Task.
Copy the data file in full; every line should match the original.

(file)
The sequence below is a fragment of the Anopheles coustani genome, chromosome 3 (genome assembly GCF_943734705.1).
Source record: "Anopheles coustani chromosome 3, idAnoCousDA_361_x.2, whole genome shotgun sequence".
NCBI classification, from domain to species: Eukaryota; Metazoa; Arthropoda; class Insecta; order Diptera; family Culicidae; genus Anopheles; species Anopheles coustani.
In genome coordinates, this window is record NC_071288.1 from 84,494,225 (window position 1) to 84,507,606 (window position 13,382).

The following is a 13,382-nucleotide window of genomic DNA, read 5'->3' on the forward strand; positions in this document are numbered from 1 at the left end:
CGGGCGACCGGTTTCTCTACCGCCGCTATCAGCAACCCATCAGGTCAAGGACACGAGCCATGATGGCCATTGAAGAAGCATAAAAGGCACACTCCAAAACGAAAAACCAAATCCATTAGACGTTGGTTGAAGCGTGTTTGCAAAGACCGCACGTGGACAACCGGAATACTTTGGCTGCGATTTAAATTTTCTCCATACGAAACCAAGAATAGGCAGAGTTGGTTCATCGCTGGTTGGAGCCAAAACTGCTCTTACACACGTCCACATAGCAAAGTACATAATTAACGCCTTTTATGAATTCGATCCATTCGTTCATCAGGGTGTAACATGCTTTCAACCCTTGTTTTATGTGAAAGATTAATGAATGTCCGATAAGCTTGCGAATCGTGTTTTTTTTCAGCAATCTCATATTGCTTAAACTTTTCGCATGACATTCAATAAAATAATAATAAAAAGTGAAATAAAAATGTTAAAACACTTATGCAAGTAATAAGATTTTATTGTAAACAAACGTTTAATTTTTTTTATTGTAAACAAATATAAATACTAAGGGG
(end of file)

The sequence below is a fragment of the Anopheles coustani genome, chromosome 3 (genome assembly GCF_943734705.1).
Source record: "Anopheles coustani chromosome 3, idAnoCousDA_361_x.2, whole genome shotgun sequence".
NCBI classification, from domain to species: Eukaryota; Metazoa; Arthropoda; class Insecta; order Diptera; family Culicidae; genus Anopheles; species Anopheles coustani.
In genome coordinates, this window is record NC_071288.1 from 84,494,225 (window position 1) to 84,507,606 (window position 13,382).

The following is a 13,382-nucleotide window of genomic DNA, read 5'->3' on the forward strand; positions in this document are numbered from 1 at the left end:
CGGGCGACCGGTTTCTCTACCGCCGCTATCAGCAACCCATCAGGTCAAGGACACGAGCCATGATGGCCATTGAAGAAGCATAAAAGGCACACTCCAAAACGAAAAACCAAATCCATTAGACGTTGGTTGAAGCGTGTTTGCAAAGACCGCACGTGGACAACCGGAATACTTTGGCTGCGATTTAAATTTTCTCCATACGAAACCAAGAATAGGCAGAGTTGGTTCATCGCTGGTTGGAGCCAAAACTGCTCTTACACACGTCCACATAGCAAAGTACATAATTAACGCCTTTTATGAATTCGATCCATTCGTTCATCAGGGTGTAACATGCTTTCAACCCTTGTTTTATGTGAAAGATTAATGAATGTCCGATAAGCTTGCGAATCGTGTTTTTTTTCAGCAATCTCATATTGCTTAAACTTTTCGCATGACATTCAATAAAATAATAATAAAAAGTGAAATAAAAATGTTAAAACACTTATGCAAGTAATAAGATTTTATTGTAAACAAACGTTTAATTTTTTTTATTGTAAACAAATATAAATACTAAGGGG